• Kierkegaard‘s Philosophical Fragments

    Author(s):
    Irfan Ajvazi (see profile)
    Date:
    2022
    Subject(s):
    Philosophy
    Item Type:
    Article
    Permanent URL:
    https://doi.org/10.17613/5tsb-y131
    Abstract:
    Kierkegaard, like Plato, though using different methods and conclusions, sought to ground knowledge in the ineffability of subjectivity. For Plato, knowledge comes subjectively (internally); for Kierkegaard, it comes by God's grace through faith. Socrates becomes the facilitator for the slave in the /Meno/, as does God for the man of faith. Again, Kierkegaard is also concerned with passion. "...the paradox is the passion of thought, and the thinker without the paradox is like the lover without passion; a mediocre fellow" (p. 37). The paradox is necessitated by the metaphysical nature of the inquiry. Only knowledge through faith can approach the paradox since it is by definition beyond our knowledge. Passion must accompany the leap of faith, since knowledge acquisition for the man of faith is guided by God. /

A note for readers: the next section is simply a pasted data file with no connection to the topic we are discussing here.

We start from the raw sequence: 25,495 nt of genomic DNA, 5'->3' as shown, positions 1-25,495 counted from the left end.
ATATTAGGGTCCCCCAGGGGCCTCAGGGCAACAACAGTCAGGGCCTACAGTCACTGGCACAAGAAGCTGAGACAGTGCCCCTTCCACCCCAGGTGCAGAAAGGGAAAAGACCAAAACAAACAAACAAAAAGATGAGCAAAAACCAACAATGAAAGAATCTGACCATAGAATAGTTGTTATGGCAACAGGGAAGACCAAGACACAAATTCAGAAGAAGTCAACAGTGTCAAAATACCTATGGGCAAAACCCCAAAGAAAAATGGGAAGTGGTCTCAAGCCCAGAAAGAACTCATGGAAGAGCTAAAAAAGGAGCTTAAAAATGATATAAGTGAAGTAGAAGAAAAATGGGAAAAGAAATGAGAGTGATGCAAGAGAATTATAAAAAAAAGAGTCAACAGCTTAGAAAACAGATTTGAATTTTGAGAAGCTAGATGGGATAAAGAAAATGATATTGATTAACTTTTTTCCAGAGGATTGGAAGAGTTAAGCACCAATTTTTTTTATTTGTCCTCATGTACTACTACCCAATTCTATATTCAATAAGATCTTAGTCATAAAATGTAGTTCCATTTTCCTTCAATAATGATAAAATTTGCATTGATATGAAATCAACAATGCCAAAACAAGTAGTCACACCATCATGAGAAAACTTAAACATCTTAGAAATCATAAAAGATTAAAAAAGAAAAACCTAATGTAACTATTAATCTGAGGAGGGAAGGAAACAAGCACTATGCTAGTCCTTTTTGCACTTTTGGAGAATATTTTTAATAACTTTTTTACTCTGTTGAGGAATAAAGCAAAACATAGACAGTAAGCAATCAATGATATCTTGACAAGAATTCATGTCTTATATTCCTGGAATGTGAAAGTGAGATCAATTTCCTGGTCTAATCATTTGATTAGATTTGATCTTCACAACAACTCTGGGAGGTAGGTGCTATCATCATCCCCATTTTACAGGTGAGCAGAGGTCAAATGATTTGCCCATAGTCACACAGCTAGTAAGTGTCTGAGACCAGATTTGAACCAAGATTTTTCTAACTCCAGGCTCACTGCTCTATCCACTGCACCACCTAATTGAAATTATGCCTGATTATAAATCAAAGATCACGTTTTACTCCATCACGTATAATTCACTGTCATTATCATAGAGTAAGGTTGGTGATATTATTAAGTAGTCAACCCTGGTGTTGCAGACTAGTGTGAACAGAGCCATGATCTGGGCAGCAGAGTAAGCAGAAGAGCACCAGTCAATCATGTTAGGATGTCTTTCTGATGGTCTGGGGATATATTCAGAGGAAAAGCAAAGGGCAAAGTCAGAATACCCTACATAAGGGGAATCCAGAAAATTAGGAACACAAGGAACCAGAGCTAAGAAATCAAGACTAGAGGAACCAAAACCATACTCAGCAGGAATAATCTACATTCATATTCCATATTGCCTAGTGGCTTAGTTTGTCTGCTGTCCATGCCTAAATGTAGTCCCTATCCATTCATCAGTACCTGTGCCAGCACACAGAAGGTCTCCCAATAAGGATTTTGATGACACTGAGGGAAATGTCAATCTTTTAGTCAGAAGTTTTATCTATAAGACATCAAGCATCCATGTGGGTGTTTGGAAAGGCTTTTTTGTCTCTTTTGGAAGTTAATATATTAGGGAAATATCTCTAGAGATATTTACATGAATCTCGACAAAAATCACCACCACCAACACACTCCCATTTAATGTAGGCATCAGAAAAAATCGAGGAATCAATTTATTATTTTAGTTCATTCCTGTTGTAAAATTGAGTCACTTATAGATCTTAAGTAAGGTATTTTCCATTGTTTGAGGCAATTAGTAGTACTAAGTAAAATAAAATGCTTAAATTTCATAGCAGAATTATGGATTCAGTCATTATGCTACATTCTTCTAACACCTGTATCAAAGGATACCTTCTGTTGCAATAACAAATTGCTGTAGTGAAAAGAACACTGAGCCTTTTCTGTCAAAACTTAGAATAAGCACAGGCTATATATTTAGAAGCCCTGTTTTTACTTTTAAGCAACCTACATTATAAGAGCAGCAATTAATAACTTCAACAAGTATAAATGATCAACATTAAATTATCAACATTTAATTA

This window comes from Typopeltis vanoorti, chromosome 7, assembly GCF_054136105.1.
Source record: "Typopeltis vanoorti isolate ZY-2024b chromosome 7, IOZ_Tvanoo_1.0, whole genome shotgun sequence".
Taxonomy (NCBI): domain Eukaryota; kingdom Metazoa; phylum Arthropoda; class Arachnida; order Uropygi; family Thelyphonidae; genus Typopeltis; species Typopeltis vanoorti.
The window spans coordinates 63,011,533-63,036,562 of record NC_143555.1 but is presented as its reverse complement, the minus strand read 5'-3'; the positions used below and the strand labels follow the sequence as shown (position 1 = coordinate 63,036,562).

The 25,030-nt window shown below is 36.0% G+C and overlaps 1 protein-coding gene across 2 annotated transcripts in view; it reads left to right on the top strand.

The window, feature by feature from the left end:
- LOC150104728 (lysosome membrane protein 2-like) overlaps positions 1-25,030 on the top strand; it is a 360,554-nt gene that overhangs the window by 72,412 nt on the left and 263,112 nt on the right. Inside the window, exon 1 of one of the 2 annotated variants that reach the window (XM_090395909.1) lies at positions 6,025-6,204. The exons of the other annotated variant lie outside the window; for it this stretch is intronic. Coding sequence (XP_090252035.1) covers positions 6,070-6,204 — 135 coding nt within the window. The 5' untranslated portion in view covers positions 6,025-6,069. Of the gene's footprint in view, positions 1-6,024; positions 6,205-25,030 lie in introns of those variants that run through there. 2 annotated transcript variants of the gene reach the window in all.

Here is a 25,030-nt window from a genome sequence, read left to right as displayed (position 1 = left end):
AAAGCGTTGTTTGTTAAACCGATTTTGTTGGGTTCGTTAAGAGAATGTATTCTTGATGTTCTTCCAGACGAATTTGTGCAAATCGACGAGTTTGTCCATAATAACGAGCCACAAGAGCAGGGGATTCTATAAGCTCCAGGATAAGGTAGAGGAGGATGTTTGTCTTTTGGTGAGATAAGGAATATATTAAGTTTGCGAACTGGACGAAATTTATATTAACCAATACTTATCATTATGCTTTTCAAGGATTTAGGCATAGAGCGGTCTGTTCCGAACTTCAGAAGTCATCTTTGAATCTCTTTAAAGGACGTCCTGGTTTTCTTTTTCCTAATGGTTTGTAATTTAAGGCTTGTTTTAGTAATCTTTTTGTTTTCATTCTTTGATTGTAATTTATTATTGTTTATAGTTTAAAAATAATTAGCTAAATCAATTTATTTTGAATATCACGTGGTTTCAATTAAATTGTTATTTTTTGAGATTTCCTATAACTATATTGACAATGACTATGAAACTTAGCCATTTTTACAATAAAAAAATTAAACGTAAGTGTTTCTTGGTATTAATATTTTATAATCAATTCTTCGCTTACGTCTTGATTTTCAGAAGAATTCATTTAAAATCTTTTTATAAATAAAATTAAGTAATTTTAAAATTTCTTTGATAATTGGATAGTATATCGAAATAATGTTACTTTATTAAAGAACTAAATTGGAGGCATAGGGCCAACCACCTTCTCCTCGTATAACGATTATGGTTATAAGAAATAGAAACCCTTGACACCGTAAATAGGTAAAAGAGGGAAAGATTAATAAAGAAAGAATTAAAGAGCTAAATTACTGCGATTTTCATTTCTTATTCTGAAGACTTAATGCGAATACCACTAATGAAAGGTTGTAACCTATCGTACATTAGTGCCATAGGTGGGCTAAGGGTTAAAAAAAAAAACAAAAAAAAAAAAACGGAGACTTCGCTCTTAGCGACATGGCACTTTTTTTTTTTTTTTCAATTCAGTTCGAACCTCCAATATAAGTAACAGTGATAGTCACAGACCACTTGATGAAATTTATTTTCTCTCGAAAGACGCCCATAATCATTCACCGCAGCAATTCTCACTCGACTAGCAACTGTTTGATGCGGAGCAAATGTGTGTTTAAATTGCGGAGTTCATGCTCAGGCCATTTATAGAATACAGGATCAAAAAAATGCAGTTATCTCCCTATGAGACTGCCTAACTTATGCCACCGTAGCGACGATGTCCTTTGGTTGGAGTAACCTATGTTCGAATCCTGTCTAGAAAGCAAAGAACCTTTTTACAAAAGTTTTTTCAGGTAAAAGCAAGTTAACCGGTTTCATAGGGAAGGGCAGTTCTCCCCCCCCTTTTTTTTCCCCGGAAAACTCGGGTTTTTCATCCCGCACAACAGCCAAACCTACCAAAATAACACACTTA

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    Journal article    
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    Published
    Last Updated:
    6 months ago
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